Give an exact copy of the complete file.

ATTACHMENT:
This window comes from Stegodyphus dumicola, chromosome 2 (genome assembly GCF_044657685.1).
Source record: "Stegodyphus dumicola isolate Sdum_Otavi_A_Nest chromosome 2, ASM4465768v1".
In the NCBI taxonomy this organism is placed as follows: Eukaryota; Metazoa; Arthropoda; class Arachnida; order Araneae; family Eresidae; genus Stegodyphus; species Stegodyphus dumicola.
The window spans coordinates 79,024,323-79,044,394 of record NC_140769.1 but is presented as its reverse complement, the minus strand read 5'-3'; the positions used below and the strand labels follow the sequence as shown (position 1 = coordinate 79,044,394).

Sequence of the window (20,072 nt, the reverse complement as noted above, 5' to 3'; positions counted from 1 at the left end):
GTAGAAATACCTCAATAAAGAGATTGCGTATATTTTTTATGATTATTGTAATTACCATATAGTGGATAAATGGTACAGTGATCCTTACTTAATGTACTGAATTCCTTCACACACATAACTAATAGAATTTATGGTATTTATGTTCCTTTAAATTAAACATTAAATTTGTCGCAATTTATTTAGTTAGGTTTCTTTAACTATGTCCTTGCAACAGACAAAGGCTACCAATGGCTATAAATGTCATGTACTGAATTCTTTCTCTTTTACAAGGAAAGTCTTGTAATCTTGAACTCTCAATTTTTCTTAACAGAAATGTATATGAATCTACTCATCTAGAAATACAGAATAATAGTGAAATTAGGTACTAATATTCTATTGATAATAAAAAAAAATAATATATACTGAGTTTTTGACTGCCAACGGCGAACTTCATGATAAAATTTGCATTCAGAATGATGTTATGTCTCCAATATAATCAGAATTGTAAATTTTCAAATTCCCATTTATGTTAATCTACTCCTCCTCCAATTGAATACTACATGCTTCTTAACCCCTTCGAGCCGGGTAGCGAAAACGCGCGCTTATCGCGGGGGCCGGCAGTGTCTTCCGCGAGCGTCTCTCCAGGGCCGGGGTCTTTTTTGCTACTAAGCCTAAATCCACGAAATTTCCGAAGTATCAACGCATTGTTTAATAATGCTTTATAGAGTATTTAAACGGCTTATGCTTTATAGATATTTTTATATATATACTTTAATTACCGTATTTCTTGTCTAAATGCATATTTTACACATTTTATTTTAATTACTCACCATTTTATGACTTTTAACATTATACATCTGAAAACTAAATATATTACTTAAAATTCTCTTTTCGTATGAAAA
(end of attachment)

This window comes from Stegodyphus dumicola, chromosome 2 (genome assembly GCF_044657685.1).
Source record: "Stegodyphus dumicola isolate Sdum_Otavi_A_Nest chromosome 2, ASM4465768v1".
In the NCBI taxonomy this organism is placed as follows: Eukaryota; Metazoa; Arthropoda; class Arachnida; order Araneae; family Eresidae; genus Stegodyphus; species Stegodyphus dumicola.
The window spans coordinates 79,024,323-79,044,394 of record NC_140769.1 but is presented as its reverse complement, the minus strand read 5'-3'; the positions used below and the strand labels follow the sequence as shown (position 1 = coordinate 79,044,394).

Sequence of the window (20,072 nt, the reverse complement as noted above, 5' to 3'; positions counted from 1 at the left end):
GTAGAAATACCTCAATAAAGAGATTGCGTATATTTTTTATGATTATTGTAATTACCATATAGTGGATAAATGGTACAGTGATCCTTACTTAATGTACTGAATTCCTTCACACACATAACTAATAGAATTTATGGTATTTATGTTCCTTTAAATTAAACATTAAATTTGTCGCAATTTATTTAGTTAGGTTTCTTTAACTATGTCCTTGCAACAGACAAAGGCTACCAATGGCTATAAATGTCATGTACTGAATTCTTTCTCTTTTACAAGGAAAGTCTTGTAATCTTGAACTCTCAATTTTTCTTAACAGAAATGTATATGAATCTACTCATCTAGAAATACAGAATAATAGTGAAATTAGGTACTAATATTCTATTGATAATAAAAAAAAATAATATATACTGAGTTTTTGACTGCCAACGGCGAACTTCATGATAAAATTTGCATTCAGAATGATGTTATGTCTCCAATATAATCAGAATTGTAAATTTTCAAATTCCCATTTATGTTAATCTACTCCTCCTCCAATTGAATACTACATGCTTCTTAACCCCTTCGAGCCGGGTAGCGAAAACGCGCGCTTATCGCGGGGGCCGGCAGTGTCTTCCGCGAGCGTCTCTCCAGGGCCGGGGTCTTTTTTGCTACTAAGCCTAAATCCACGAAATTTCCGAAGTATCAACGCATTGTTTAATAATGCTTTATAGAGTATTTAAACGGCTTATGCTTTATAGATATTTTTATATATATACTTTAATTACCGTATTTCTTGTCTAAATGCATATTTTACACATTTTATTTTAATTACTCACCATTTTATGACTTTTAACATTATACATCTGAAAACTAAATATATTACTTAAAATTCTCTTTTCGTATGAAAA